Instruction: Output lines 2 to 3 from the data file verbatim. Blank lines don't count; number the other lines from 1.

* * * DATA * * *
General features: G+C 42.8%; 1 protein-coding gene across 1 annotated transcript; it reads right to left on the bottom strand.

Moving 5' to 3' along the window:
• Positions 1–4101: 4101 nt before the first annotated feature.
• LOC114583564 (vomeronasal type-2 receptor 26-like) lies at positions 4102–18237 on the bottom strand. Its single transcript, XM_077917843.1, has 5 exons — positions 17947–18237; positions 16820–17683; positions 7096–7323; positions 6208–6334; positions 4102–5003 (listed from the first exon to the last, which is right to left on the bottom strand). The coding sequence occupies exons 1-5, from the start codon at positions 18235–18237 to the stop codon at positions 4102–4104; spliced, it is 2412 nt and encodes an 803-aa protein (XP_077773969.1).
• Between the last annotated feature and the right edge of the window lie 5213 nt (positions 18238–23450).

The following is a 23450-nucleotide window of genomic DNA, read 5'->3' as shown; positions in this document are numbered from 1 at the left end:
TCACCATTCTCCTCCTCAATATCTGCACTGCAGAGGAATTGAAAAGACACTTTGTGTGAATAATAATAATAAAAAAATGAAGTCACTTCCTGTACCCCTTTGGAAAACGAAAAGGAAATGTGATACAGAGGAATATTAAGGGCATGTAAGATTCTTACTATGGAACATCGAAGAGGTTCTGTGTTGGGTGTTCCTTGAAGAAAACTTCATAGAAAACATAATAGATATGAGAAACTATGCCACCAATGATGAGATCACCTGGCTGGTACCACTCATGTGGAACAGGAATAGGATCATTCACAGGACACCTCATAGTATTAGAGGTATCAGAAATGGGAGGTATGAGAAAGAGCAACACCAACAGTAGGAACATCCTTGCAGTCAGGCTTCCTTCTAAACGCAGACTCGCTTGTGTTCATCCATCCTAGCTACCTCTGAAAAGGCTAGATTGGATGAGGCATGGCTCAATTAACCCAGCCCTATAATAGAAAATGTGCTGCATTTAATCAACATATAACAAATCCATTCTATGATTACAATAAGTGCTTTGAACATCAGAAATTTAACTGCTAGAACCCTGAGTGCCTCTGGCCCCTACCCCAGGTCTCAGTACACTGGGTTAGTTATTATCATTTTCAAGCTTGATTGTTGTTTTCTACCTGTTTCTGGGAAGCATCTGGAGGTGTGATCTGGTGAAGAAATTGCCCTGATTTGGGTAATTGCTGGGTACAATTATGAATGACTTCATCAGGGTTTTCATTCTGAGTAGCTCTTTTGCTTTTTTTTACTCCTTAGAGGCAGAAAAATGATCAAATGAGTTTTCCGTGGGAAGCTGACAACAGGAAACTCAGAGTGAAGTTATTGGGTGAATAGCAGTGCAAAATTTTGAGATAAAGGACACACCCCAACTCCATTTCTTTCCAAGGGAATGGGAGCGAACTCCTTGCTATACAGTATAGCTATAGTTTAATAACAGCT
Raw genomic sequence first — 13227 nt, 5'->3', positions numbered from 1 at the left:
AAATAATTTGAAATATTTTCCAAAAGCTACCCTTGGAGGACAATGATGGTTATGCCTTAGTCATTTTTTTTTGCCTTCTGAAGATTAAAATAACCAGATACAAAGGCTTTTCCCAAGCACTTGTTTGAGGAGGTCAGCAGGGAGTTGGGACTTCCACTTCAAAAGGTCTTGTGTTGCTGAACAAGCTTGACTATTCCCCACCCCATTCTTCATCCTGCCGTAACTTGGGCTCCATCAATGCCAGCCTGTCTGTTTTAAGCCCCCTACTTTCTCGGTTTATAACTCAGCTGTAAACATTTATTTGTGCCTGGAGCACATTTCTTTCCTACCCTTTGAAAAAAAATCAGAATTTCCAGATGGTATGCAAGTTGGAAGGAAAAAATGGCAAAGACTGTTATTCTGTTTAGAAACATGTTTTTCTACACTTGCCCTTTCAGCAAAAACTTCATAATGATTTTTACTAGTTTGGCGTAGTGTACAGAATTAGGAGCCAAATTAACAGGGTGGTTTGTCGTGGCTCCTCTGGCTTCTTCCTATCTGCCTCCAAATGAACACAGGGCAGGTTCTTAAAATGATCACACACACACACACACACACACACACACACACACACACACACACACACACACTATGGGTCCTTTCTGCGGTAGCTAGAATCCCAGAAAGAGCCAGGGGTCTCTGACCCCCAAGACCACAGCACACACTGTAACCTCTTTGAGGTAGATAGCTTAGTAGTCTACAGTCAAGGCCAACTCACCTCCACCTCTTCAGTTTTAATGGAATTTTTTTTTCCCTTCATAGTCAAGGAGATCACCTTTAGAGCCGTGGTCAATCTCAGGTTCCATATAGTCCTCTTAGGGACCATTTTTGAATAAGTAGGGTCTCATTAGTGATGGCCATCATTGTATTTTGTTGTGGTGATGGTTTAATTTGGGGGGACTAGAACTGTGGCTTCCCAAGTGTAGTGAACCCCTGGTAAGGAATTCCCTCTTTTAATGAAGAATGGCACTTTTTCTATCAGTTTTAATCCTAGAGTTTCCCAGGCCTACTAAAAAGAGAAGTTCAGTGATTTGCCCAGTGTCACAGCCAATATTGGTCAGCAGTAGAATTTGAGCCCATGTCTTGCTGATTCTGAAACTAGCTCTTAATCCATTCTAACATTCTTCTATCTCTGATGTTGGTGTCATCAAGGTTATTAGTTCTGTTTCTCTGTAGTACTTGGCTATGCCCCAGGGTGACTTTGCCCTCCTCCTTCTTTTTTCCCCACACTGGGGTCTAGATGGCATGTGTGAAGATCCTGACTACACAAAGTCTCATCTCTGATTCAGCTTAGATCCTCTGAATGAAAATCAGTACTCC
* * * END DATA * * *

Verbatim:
Moving 5' to 3' along the window:
• Positions 1–4101: 4101 nt before the first annotated feature.